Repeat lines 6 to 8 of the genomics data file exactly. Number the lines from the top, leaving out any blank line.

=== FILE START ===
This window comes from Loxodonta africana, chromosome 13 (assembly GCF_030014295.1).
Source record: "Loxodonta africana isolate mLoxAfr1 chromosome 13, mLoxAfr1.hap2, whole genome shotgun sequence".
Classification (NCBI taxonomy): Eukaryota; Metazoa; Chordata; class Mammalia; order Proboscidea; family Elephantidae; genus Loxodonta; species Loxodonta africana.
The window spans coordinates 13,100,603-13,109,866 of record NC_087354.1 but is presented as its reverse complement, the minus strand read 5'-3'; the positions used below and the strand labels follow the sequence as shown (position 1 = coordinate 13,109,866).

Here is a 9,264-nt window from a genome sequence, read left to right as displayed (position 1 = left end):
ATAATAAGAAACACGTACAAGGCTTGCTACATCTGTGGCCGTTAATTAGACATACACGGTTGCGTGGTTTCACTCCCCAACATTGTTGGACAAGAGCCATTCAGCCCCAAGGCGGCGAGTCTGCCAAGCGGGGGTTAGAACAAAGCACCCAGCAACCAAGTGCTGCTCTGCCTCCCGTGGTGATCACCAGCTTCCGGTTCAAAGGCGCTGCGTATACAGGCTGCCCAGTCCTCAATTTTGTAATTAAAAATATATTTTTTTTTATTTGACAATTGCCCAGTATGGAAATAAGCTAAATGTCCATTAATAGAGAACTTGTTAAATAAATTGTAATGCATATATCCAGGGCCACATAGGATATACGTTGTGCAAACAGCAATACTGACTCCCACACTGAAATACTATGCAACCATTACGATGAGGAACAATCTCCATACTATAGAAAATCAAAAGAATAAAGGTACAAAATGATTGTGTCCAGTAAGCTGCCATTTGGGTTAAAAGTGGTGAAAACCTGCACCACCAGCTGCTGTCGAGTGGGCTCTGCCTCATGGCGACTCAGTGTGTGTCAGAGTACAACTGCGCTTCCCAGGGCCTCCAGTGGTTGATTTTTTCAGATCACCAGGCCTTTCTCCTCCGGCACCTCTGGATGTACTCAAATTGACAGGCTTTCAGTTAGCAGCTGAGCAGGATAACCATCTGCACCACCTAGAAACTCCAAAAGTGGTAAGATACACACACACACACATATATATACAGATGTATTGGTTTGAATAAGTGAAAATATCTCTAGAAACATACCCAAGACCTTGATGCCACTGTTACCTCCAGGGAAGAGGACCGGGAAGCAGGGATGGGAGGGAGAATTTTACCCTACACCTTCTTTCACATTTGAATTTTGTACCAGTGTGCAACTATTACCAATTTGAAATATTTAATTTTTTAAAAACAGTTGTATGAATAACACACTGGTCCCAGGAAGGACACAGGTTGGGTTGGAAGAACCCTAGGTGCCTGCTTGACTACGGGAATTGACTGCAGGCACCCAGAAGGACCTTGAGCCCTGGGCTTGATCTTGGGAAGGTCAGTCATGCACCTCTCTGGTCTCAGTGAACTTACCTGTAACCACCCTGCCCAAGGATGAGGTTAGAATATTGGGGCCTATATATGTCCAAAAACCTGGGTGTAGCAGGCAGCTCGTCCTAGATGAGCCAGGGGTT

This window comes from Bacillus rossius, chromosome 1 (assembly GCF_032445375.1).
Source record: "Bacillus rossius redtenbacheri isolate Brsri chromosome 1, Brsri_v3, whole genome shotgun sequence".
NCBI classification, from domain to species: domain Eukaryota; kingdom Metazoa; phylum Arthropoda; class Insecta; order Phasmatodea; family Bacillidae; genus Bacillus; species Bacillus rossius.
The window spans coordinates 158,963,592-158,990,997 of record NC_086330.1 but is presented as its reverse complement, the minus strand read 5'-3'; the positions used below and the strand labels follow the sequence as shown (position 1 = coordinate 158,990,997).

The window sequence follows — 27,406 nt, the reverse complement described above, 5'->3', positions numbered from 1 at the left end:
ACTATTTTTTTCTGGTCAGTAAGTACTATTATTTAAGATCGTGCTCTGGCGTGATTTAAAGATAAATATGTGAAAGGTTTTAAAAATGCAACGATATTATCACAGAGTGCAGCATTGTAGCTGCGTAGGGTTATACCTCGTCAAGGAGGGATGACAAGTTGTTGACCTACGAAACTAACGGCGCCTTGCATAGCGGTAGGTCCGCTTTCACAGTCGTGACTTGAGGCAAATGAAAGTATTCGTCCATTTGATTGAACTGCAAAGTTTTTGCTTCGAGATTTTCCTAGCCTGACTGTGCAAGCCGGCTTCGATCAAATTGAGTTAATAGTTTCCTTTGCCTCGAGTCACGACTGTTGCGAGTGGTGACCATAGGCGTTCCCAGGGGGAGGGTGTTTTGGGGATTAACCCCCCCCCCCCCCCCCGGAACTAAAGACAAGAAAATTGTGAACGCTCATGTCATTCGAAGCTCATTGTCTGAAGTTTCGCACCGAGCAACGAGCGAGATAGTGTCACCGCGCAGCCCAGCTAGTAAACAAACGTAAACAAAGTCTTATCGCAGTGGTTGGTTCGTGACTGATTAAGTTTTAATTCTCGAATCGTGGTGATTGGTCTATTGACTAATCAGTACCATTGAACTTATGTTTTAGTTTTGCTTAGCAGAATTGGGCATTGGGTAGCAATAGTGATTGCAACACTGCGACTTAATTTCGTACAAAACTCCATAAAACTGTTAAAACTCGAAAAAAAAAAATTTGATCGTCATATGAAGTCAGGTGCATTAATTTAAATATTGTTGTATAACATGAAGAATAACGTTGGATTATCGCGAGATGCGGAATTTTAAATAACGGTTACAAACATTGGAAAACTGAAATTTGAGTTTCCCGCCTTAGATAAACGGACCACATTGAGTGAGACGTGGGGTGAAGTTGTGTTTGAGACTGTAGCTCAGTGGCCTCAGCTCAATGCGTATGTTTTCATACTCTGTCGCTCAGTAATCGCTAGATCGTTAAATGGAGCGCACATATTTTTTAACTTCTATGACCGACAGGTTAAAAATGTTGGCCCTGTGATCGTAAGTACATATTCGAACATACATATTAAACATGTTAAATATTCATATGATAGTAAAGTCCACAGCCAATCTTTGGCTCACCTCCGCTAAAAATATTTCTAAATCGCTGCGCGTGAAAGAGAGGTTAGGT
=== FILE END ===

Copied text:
ATAATAAGAAACACGTACAAGGCTTGCTACATCTGTGGCCGTTAATTAGACATACACGGTTGCGTGGTTTCACTCCCCAACATTGTTGGACAAGAGCCATTCAGCCCCAAGGCGGCGAGTCTGCCAAGCGGGGGTTAGAACAAAGCACCCAGCAACCAAGTGCTGCTCTGCCTCCCGTGGTGATCACCAGCTTCCGGTTCAAAGGCGCTGCGTATACAGGCTGCCCAGTCCTCAATTTTGTAATTAAAAATATATTTTTTTTTATTTGACAATTGCCCAGTATGGAAATAAGCTAAATGTCCATTAATAGAGAACTTGTTAAATAAATTGTAATGCATATATCCAGGGCCACATAGGATATACGTTGTGCAAACAGCAATACTGACTCCCACACTGAAATACTATGCAACCATTACGATGAGGAACAATCTCCATACTATAGAAAATCAAAAGAATAAAGGTACAAAATGATTGTGTCCAGTAAGCTGCCATTTGGGTTAAAAGTGGTGAAAACCTGCACCACCAGCTGCTGTCGAGTGGGCTCTGCCTCATGGCGACTCAGTGTGTGTCAGAGTACAACTGCGCTTCCCAGGGCCTCCAGTGGTTGATTTTTTCAGATCACCAGGCCTTTCTCCTCCGGCACCTCTGGATGTACTCAAATTGACAGGCTTTCAGTTAGCAGCTGAGCAGGATAACCATCTGCACCACCTAGAAACTCCAAAAGTGGTAAGATACACACACACACACATATATATACAGATGTATTGGTTTGAATAAGTGAAAATATCTCTAGAAACATACCCAAGACCTTGATGCCACTGTTACCTCCAGGGAAGAGGACCGGGAAGCAGGGATGGGAGGGAGAATTTTACCCTACACCTTCTTTCACATTTGAATTTTGTACCAGTGTGCAACTATTACCAATTTGAAATATTTAATTTTTTAAAAACAGTTGTATGAATAACACACTGGTCCCAGGAAGGACACAGGTTGGGTTGGAAGAACCCTAGGTGCCTGCTTGACTACGGGAATTGACTGCAGGCACCCAGAAGGACCTTGAGCCCTGGGCTTGATCTTGGGAAGGTCAGTCATGCACCTCTCTGGTCTCAGTGAACTTACCTGTAACCACCCTGCCCAAGGATGAGGTTAGAATATTGGGGCCTATATATGTCCAAAAACCTGGGTGTAGCAGGCAGCTCGTCCTAGATGAGCCAGGGGTT

This window comes from Bacillus rossius, chromosome 1 (assembly GCF_032445375.1).
Source record: "Bacillus rossius redtenbacheri isolate Brsri chromosome 1, Brsri_v3, whole genome shotgun sequence".